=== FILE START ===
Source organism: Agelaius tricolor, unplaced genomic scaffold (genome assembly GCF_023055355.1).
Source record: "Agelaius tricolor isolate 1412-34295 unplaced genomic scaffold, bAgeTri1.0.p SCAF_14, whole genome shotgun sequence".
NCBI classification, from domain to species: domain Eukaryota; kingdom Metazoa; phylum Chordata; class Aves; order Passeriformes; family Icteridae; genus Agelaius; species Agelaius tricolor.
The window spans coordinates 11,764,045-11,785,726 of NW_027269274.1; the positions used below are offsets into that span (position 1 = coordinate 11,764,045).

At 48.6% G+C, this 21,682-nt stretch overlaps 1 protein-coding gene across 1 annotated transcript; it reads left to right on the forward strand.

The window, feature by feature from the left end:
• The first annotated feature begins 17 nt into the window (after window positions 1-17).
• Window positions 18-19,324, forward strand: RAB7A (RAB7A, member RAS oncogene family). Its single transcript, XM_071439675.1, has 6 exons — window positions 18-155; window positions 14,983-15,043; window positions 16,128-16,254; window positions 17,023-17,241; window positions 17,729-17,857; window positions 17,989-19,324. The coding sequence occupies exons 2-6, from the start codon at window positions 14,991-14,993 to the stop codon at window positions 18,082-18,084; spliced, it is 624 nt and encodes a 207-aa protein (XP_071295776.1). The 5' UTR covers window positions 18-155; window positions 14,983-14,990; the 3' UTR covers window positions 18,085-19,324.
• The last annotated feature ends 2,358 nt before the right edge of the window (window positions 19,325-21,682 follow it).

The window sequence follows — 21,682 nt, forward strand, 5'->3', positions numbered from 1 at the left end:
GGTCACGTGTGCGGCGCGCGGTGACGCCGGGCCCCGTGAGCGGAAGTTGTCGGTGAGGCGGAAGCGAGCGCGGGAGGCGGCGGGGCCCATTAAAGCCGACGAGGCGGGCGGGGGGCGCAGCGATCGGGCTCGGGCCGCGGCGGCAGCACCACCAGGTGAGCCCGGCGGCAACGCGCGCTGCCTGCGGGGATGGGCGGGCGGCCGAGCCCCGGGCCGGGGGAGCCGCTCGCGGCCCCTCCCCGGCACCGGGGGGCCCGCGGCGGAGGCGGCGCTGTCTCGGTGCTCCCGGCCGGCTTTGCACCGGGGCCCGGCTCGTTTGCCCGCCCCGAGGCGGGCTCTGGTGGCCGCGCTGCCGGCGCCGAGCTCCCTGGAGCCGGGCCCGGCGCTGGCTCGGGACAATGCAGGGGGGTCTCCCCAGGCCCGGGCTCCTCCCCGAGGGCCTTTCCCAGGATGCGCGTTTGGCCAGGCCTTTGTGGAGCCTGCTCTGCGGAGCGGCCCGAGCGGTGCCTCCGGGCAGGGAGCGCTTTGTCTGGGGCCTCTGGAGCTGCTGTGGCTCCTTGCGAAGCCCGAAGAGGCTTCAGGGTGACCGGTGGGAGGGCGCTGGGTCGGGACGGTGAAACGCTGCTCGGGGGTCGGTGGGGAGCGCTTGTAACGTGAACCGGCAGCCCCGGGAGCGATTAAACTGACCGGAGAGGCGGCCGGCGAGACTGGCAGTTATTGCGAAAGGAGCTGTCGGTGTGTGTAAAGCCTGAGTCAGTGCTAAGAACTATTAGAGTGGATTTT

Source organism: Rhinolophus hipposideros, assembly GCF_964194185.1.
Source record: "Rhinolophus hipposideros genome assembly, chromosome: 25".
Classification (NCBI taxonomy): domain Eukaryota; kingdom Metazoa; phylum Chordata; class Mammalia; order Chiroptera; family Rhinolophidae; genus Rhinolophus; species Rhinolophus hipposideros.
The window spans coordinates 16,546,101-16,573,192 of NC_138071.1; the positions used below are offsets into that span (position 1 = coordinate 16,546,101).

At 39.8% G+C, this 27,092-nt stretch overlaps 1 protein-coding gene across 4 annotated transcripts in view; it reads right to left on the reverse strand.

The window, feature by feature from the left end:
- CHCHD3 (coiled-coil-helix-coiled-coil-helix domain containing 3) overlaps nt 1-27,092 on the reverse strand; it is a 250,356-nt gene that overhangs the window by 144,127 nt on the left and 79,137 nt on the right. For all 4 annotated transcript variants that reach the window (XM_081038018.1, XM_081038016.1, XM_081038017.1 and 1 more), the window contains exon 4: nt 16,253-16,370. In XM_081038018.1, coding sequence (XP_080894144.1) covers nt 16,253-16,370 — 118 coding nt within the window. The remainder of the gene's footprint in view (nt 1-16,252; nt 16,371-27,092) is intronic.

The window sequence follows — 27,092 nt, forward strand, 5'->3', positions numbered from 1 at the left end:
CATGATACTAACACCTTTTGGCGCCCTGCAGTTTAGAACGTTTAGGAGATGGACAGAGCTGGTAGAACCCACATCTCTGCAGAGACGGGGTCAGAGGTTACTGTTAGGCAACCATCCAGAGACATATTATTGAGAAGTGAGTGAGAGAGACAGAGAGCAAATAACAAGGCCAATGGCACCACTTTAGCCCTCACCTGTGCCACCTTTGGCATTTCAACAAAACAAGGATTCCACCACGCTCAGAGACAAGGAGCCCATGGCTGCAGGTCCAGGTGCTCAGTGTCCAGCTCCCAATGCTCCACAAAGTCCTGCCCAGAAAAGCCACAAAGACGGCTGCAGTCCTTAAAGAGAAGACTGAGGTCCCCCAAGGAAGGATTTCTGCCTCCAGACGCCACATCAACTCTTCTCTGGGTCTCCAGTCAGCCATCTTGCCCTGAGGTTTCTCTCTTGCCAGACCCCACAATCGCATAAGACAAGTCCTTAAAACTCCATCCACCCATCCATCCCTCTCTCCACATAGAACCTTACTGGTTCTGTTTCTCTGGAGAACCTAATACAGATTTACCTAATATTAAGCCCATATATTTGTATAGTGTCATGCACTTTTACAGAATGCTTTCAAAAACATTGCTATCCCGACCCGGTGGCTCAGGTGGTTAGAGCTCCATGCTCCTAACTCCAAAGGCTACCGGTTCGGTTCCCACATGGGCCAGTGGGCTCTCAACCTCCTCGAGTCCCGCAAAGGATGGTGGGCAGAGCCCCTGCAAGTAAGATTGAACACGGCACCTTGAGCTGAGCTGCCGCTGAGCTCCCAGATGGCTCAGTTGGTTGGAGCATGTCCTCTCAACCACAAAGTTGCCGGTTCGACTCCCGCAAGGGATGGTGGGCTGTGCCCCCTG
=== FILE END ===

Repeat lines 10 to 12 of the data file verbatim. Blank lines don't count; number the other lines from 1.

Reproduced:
The window sequence follows — 21,682 nt, forward strand, 5'->3', positions numbered from 1 at the left end:
GGTCACGTGTGCGGCGCGCGGTGACGCCGGGCCCCGTGAGCGGAAGTTGTCGGTGAGGCGGAAGCGAGCGCGGGAGGCGGCGGGGCCCATTAAAGCCGACGAGGCGGGCGGGGGGCGCAGCGATCGGGCTCGGGCCGCGGCGGCAGCACCACCAGGTGAGCCCGGCGGCAACGCGCGCTGCCTGCGGGGATGGGCGGGCGGCCGAGCCCCGGGCCGGGGGAGCCGCTCGCGGCCCCTCCCCGGCACCGGGGGGCCCGCGGCGGAGGCGGCGCTGTCTCGGTGCTCCCGGCCGGCTTTGCACCGGGGCCCGGCTCGTTTGCCCGCCCCGAGGCGGGCTCTGGTGGCCGCGCTGCCGGCGCCGAGCTCCCTGGAGCCGGGCCCGGCGCTGGCTCGGGACAATGCAGGGGGGTCTCCCCAGGCCCGGGCTCCTCCCCGAGGGCCTTTCCCAGGATGCGCGTTTGGCCAGGCCTTTGTGGAGCCTGCTCTGCGGAGCGGCCCGAGCGGTGCCTCCGGGCAGGGAGCGCTTTGTCTGGGGCCTCTGGAGCTGCTGTGGCTCCTTGCGAAGCCCGAAGAGGCTTCAGGGTGACCGGTGGGAGGGCGCTGGGTCGGGACGGTGAAACGCTGCTCGGGGGTCGGTGGGGAGCGCTTGTAACGTGAACCGGCAGCCCCGGGAGCGATTAAACTGACCGGAGAGGCGGCCGGCGAGACTGGCAGTTATTGCGAAAGGAGCTGTCGGTGTGTGTAAAGCCTGAGTCAGTGCTAAGAACTATTAGAGTGGATTTT

Source organism: Rhinolophus hipposideros, assembly GCF_964194185.1.